On December 21, Pennsylvania officials announced that applications to grow, process, and dispense medical marijuana will become available on January 17, and the state will accept completed applications from February 20 through March 20. Secretary of Health Karen Murphy said she expects medical marijuana to become available for patients by early 2018. Medical marijuana was legalized in the state in April 2016. [1]

Source: WPVI

Murphy explained that the roll-out of the state’s medical marijuana will occur in phases. In the first phase, the state will issue 12 permits for growers/processors and up to 27 dispensaries.

Pennsylvania is broken up into 6 regions, and the locations for growers and dispensers were selected based on state medical data, comments from some 5,000 patients, and input from about 900 potential growers/processors and dispensaries.

The southeastern part of the state around Philadelphia will receive the most dispensary licenses – up to 10. Southwestern Pennsylvania, including Pittsburgh, will get up to 5 dispensary licenses. [2]

Source: PennLive

Murphy said the program is relying heavily on the guidance of doctors, who have been meeting regularly as part of a “physicians’ work group.” She added:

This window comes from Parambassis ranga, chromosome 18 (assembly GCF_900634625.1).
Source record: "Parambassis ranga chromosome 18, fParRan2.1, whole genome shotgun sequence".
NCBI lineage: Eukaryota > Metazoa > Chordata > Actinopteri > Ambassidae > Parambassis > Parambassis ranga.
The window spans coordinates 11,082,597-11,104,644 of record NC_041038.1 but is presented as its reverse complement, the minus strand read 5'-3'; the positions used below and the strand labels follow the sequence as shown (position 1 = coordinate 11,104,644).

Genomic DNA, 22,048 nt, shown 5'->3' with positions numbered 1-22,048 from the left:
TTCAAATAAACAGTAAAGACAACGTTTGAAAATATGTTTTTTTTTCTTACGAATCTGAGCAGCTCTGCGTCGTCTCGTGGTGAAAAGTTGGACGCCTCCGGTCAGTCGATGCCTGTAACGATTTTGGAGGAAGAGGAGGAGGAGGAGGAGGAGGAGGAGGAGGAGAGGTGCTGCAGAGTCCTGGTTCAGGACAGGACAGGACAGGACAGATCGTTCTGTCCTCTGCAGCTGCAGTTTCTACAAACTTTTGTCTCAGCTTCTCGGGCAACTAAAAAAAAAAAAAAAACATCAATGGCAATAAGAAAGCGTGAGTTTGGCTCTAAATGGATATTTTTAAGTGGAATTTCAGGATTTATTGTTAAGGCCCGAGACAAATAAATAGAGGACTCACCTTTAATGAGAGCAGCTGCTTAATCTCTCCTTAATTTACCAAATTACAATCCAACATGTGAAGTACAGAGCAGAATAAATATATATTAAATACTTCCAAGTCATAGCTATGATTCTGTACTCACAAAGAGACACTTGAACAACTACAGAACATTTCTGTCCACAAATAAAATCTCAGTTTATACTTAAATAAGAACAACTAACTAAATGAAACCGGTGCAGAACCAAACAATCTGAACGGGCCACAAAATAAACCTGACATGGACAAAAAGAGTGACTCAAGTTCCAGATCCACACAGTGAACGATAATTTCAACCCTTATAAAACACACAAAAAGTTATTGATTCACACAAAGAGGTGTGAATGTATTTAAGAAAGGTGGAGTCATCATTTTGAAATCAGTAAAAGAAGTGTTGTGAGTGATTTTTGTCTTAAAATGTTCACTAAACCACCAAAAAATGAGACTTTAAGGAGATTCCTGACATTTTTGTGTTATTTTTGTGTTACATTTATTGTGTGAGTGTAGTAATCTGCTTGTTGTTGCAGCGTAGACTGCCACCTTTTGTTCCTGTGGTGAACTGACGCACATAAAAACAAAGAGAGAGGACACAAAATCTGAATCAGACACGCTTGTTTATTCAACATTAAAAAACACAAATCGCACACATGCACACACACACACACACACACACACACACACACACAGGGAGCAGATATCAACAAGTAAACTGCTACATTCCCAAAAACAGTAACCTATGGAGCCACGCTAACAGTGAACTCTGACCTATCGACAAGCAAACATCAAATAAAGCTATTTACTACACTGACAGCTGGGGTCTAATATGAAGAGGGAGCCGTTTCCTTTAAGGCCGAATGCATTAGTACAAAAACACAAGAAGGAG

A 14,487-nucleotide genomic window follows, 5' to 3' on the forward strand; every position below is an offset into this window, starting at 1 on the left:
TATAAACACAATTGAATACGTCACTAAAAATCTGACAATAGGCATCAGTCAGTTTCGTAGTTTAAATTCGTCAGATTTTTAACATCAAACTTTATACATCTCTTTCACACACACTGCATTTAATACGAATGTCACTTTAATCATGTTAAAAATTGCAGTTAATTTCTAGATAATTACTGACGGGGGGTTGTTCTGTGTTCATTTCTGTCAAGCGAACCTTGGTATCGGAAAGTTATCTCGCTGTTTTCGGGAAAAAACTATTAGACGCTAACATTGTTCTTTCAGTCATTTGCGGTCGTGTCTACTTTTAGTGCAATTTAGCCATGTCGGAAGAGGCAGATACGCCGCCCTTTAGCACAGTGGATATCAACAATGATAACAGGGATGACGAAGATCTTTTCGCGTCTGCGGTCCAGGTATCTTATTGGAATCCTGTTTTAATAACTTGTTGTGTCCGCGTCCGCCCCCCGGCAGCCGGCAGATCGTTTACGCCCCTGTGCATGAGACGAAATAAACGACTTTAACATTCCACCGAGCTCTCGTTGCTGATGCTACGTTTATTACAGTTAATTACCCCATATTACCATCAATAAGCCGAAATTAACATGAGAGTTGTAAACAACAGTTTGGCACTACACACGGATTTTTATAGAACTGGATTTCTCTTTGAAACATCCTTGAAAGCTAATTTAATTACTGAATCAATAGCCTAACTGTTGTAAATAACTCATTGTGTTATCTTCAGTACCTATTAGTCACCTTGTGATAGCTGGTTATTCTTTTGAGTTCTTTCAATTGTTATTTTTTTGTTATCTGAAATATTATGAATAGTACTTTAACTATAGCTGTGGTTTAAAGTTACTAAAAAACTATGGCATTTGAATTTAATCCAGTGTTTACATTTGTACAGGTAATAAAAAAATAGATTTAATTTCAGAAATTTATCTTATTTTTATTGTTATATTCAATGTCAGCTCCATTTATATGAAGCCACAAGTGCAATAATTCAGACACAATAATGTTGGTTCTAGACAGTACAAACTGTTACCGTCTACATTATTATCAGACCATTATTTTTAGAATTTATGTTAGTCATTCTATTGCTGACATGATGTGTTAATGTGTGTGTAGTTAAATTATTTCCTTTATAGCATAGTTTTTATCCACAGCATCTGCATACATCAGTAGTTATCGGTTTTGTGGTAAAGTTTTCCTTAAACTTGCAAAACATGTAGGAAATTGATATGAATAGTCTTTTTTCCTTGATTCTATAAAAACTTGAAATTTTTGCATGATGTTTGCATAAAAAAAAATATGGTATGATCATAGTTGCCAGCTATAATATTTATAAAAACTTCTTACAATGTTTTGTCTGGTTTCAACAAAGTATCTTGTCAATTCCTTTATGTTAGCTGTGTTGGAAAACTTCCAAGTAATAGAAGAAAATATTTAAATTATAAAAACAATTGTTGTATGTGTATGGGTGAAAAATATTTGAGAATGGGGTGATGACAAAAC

“They suggested that we develop specific training and dosing requirements for physicians and dispensaries, that we develop a robust, quality monitoring program, and that we have different approaches for physicians in rural and urban areas.” [3]

The state’s Office of Medical Marijuana currently has 8 employees, including a liaison who has already started meeting with patients. [2]

Medical marijuana will be permitted for use for 17 conditions. Before patients can access the medication, they must first obtain a recommendation from their doctor and a state-issued card. Under the law, marijuana can be used in pill, oil, vapor, ointment, or liquid form, but smokable forms are not allowed. [1] [2]

Children were able to access medical cannabis shortly after it was legalized in Pennsylvania, thanks to the state’s “Safe Harbor” program, which allows parents of children with uncontrollable seizures to obtain the medication for their child. The state has also approved 134 applications for the program. [1]

Sources:

[1] PennLive

[2] The Associated Press

[3] WESA

WPVI

PennLive


Storable Food



Author Image
Post written byJulie Fidler:
Julie Fidler is a freelance writer, legal blogger, and the author of Adventures in Holy Matrimony: For Better or the Absolute Worst. She lives in Pennsylvania with her husband and two ridiculously spoiled cats. She occasionally pontificates on her blog.